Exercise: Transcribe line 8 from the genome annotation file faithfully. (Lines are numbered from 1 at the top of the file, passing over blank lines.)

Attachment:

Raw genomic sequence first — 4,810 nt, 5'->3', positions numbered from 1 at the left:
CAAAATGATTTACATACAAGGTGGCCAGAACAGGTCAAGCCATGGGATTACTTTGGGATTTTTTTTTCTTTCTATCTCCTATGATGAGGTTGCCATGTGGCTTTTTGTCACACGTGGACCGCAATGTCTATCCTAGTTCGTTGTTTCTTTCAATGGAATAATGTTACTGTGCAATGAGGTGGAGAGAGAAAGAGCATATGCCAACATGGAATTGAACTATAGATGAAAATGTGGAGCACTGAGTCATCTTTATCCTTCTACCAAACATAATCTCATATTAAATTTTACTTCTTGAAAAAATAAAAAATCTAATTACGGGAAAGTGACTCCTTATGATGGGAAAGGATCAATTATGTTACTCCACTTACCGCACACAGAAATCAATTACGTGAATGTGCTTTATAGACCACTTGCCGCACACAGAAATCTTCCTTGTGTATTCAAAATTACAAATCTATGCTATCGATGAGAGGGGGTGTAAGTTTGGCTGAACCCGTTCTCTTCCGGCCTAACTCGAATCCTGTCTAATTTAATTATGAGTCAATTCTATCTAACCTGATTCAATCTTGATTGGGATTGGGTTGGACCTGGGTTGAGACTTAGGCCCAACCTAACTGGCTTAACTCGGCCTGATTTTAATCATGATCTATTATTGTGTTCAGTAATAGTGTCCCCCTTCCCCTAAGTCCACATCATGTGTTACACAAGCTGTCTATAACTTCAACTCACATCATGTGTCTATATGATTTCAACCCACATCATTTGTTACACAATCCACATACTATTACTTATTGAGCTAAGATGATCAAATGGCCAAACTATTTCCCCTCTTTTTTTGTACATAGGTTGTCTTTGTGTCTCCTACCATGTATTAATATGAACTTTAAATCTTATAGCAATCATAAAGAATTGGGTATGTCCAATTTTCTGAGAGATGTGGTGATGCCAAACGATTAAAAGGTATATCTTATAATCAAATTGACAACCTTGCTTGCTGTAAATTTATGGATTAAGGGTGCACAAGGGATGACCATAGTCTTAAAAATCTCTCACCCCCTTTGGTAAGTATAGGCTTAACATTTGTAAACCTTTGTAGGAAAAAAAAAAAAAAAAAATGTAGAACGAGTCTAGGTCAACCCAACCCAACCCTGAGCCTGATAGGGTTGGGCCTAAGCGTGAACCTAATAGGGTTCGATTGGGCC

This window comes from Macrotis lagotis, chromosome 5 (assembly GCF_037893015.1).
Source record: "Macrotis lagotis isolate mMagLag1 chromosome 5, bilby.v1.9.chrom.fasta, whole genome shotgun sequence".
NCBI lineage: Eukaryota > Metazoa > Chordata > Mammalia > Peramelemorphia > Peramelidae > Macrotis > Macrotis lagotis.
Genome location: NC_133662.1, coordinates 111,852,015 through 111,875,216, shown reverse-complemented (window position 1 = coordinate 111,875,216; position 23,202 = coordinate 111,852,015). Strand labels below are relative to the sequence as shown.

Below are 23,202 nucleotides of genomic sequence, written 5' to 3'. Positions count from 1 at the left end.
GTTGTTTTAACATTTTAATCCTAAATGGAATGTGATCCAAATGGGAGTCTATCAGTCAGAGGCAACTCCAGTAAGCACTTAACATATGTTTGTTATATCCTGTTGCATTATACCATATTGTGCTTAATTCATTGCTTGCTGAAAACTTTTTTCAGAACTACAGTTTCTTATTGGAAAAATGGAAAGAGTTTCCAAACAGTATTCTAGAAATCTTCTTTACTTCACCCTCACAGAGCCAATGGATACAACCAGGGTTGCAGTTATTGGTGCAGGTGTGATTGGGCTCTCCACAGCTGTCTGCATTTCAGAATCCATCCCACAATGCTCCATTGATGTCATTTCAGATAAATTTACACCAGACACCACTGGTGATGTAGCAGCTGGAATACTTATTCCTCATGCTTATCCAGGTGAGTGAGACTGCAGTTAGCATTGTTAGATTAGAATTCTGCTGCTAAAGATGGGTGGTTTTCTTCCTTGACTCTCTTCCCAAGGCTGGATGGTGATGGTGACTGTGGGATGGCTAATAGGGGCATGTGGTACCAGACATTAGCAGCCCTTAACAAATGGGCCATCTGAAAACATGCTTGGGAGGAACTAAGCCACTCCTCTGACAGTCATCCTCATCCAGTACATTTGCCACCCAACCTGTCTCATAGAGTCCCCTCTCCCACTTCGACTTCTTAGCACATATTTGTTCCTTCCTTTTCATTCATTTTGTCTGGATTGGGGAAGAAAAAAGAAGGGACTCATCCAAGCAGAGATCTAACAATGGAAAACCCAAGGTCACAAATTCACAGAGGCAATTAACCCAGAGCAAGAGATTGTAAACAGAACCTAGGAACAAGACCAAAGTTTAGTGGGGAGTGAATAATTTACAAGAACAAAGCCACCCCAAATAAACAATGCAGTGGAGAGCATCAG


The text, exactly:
GTTGTTTTAACATTTTAATCCTAAATGGAATGTGATCCAAATGGGAGTCTATCAGTCAGAGGCAACTCCAGTAAGCACTTAACATATGTTTGTTATATCCTGTTGCATTATACCATATTGTGCTTAATTCATTGCTTGCTGAAAACTTTTTTCAGAACTACAGTTTCTTATTGGAAAAATGGAAAGAGTTTCCAAACAGTATTCTAGAAATCTTCTTTACTTCACCCTCACAGAGCCAATGGATACAACCAGGGTTGCAGTTATTGGTGCAGGTGTGATTGGGCTCTCCACAGCTGTCTGCATTTCAGAATCCATCCCACAATGCTCCATTGATGTCATTTCAGATAAATTTACACCAGACACCACTGGTGATGTAGCAGCTGGAATACTTATTCCTCATGCTTATCCAGGTGAGTGAGACTGCAGTTAGCATTGTTAGATTAGAATTCTGCTGCTAAAGATGGGTGGTTTTCTTCCTTGACTCTCTTCCCAAGGCTGGATGGTGATGGTGACTGTGGGATGGCTAATAGGGGCATGTGGTACCAGACATTAGCAGCCCTTAACAAATGGGCCATCTGAAAACATGCTTGGGAGGAACTAAGCCACTCCTCTGACAGTCATCCTCATCCAGTACATTTGCCACCCAACCTGTCTCATAGAGTCCCCTCTCCCACTTCGACTTCTTAGCACATATTTGTTCCTTCCTTTTCATTCATTTTGTCTGGATTGGGGAAGAAAAAAGAAGGGACTCATCCAAGCAGAGATCTAACAATGGAAAACCCAAGGTCACAAATTCACAGAGGCAATTAACCCAGAGCAAGAGATTGTAAACAGAACCTAGGAACAAGACCAAAGTTTAGTGGGGAGTGAATAATTTACAAGAACAAAGCCACCCCAAATAAACAATGCAGTGGAGAGCATCAG